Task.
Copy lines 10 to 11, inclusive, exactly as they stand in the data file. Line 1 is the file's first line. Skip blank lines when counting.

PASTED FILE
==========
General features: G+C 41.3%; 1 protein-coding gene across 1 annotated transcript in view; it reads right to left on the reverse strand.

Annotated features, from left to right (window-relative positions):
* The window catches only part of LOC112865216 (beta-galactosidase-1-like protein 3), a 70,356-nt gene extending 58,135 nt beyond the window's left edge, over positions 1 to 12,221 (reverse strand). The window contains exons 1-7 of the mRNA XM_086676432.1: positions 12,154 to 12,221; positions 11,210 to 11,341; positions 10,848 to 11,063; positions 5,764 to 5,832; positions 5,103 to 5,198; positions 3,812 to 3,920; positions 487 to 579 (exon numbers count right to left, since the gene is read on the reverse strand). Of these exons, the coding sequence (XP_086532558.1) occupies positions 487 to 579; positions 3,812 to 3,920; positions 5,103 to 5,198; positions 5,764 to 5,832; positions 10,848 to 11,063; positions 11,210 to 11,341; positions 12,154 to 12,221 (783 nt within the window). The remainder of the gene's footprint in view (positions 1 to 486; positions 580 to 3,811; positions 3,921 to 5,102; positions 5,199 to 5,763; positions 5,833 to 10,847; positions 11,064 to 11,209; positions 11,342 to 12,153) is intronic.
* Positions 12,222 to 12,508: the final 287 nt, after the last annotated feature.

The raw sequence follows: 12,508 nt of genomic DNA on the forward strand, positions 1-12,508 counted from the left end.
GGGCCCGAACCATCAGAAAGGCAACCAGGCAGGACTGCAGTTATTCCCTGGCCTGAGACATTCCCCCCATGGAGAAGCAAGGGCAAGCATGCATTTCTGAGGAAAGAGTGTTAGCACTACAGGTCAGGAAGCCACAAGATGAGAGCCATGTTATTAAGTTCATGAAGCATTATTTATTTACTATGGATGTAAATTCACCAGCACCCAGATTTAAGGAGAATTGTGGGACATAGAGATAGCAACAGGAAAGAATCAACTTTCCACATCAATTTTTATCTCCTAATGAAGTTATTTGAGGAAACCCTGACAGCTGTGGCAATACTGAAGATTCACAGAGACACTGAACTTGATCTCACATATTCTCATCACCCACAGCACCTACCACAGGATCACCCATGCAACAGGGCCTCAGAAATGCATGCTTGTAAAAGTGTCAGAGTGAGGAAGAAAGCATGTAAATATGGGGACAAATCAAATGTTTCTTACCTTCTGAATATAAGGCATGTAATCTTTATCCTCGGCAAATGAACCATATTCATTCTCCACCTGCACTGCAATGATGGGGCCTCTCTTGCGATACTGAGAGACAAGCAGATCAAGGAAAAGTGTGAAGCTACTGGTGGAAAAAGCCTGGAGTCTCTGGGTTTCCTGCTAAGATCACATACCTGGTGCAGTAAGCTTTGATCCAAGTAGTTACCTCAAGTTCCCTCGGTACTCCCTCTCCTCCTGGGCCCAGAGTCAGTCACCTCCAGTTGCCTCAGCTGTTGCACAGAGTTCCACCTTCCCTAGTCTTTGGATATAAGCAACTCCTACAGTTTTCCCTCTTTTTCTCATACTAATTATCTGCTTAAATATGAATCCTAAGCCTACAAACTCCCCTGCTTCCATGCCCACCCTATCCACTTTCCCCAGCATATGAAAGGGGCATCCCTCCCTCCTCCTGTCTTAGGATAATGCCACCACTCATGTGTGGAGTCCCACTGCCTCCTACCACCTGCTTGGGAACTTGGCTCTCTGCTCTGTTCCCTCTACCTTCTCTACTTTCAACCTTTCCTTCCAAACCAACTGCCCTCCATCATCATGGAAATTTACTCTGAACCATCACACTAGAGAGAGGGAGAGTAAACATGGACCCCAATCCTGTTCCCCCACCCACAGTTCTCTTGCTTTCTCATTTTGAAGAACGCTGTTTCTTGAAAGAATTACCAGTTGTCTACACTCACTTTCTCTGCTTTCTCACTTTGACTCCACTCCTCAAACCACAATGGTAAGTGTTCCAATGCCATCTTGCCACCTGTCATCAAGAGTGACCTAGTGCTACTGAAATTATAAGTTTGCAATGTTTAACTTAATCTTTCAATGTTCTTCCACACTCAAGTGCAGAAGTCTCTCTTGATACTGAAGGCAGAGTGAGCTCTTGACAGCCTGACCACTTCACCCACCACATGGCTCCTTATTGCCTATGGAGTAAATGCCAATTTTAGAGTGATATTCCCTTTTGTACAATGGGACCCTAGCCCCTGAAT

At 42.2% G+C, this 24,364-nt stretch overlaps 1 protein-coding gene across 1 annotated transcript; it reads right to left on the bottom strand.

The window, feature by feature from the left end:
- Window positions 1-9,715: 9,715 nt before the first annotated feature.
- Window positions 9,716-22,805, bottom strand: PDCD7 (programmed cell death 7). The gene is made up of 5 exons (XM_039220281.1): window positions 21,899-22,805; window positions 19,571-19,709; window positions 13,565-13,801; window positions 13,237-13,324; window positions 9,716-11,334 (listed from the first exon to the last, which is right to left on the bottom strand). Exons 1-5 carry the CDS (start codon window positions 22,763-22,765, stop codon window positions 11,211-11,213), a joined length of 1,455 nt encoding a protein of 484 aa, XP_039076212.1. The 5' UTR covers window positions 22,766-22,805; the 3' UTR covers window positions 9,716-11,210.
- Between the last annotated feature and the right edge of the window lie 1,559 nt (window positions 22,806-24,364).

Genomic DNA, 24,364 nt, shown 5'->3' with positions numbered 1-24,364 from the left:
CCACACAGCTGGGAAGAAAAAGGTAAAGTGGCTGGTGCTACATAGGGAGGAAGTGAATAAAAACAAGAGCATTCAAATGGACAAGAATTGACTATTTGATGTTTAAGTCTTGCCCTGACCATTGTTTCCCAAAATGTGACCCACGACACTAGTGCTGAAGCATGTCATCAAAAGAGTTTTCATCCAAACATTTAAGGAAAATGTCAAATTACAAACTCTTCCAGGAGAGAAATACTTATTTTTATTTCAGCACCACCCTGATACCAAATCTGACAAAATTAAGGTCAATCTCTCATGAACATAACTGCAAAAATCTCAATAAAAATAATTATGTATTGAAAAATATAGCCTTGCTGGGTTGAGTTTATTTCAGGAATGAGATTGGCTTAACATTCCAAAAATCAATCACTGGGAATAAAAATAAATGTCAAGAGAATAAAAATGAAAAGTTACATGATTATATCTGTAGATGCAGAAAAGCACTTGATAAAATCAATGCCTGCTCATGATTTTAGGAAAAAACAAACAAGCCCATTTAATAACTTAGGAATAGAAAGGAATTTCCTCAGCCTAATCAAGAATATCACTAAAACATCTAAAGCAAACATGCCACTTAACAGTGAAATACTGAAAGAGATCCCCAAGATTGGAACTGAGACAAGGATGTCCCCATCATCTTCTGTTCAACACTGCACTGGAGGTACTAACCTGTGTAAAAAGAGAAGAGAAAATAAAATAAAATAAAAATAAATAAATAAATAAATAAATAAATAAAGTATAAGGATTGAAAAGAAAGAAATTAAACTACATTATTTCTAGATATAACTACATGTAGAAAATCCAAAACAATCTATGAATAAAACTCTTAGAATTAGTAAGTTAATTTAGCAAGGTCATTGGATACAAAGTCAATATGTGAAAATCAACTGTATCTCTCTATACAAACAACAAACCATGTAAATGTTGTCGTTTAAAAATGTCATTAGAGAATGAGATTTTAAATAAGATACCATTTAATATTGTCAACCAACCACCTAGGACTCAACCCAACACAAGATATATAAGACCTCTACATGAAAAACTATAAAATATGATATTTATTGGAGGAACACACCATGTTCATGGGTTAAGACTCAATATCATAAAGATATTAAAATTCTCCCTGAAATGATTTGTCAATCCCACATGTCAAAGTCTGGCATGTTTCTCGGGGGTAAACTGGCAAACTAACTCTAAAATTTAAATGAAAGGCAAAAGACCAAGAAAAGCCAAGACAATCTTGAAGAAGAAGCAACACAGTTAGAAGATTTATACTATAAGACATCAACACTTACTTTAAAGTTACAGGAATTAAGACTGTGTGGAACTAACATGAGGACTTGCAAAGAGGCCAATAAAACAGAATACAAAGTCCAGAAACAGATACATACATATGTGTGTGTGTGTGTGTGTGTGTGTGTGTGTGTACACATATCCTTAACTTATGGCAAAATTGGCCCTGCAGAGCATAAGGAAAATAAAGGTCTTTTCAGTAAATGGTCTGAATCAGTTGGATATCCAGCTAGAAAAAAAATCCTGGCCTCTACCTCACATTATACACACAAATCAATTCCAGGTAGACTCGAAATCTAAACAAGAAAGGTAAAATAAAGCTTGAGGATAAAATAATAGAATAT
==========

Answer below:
- Window positions 9,716-22,805, bottom strand: PDCD7 (programmed cell death 7). The gene is made up of 5 exons (XM_039220281.1): window positions 21,899-22,805; window positions 19,571-19,709; window positions 13,565-13,801; window positions 13,237-13,324; window positions 9,716-11,334 (listed from the first exon to the last, which is right to left on the bottom strand). Exons 1-5 carry the CDS (start codon window positions 22,763-22,765, stop codon window positions 11,211-11,213), a joined length of 1,455 nt encoding a protein of 484 aa, XP_039076212.1. The 5' UTR covers window positions 22,766-22,805; the 3' UTR covers window positions 9,716-11,210.
- Between the last annotated feature and the right edge of the window lie 1,559 nt (window positions 22,806-24,364).